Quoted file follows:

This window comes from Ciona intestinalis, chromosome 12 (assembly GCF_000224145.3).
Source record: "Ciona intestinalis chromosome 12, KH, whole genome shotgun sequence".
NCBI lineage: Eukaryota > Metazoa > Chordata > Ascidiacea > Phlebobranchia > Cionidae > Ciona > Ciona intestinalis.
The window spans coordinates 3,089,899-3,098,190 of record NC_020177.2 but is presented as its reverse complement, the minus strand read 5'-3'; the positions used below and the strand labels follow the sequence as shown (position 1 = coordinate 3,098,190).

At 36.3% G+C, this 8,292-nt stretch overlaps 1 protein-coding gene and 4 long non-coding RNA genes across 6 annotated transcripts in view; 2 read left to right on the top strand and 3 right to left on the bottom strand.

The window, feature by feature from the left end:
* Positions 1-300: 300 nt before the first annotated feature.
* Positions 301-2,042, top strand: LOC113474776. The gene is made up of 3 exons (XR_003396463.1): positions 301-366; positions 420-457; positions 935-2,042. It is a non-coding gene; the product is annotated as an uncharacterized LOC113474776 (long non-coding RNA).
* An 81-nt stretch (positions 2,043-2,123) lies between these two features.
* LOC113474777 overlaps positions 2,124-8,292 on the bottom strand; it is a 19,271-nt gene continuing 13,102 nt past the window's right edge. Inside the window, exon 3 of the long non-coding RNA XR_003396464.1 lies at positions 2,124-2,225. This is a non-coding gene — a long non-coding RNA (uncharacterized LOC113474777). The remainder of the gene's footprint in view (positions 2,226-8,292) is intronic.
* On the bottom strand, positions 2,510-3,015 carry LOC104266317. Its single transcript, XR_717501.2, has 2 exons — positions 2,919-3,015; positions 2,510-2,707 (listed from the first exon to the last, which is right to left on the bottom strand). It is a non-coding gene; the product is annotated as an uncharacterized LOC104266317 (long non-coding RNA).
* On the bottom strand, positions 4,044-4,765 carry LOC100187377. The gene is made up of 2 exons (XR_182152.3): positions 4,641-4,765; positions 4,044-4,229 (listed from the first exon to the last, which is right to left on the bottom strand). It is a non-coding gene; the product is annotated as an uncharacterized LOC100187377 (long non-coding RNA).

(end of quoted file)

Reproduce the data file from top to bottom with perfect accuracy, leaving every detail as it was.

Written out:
This window comes from Ciona intestinalis, chromosome 12 (assembly GCF_000224145.3).
Source record: "Ciona intestinalis chromosome 12, KH, whole genome shotgun sequence".
NCBI lineage: Eukaryota > Metazoa > Chordata > Ascidiacea > Phlebobranchia > Cionidae > Ciona > Ciona intestinalis.
The window spans coordinates 3,089,899-3,098,190 of record NC_020177.2 but is presented as its reverse complement, the minus strand read 5'-3'; the positions used below and the strand labels follow the sequence as shown (position 1 = coordinate 3,098,190).

At 36.3% G+C, this 8,292-nt stretch overlaps 1 protein-coding gene and 4 long non-coding RNA genes across 6 annotated transcripts in view; 2 read left to right on the top strand and 3 right to left on the bottom strand.

The window, feature by feature from the left end:
* Positions 1-300: 300 nt before the first annotated feature.
* Positions 301-2,042, top strand: LOC113474776. The gene is made up of 3 exons (XR_003396463.1): positions 301-366; positions 420-457; positions 935-2,042. It is a non-coding gene; the product is annotated as an uncharacterized LOC113474776 (long non-coding RNA).
* An 81-nt stretch (positions 2,043-2,123) lies between these two features.
* LOC113474777 overlaps positions 2,124-8,292 on the bottom strand; it is a 19,271-nt gene continuing 13,102 nt past the window's right edge. Inside the window, exon 3 of the long non-coding RNA XR_003396464.1 lies at positions 2,124-2,225. This is a non-coding gene — a long non-coding RNA (uncharacterized LOC113474777). The remainder of the gene's footprint in view (positions 2,226-8,292) is intronic.
* On the bottom strand, positions 2,510-3,015 carry LOC104266317. Its single transcript, XR_717501.2, has 2 exons — positions 2,919-3,015; positions 2,510-2,707 (listed from the first exon to the last, which is right to left on the bottom strand). It is a non-coding gene; the product is annotated as an uncharacterized LOC104266317 (long non-coding RNA).
* On the bottom strand, positions 4,044-4,765 carry LOC100187377. The gene is made up of 2 exons (XR_182152.3): positions 4,641-4,765; positions 4,044-4,229 (listed from the first exon to the last, which is right to left on the bottom strand). It is a non-coding gene; the product is annotated as an uncharacterized LOC100187377 (long non-coding RNA).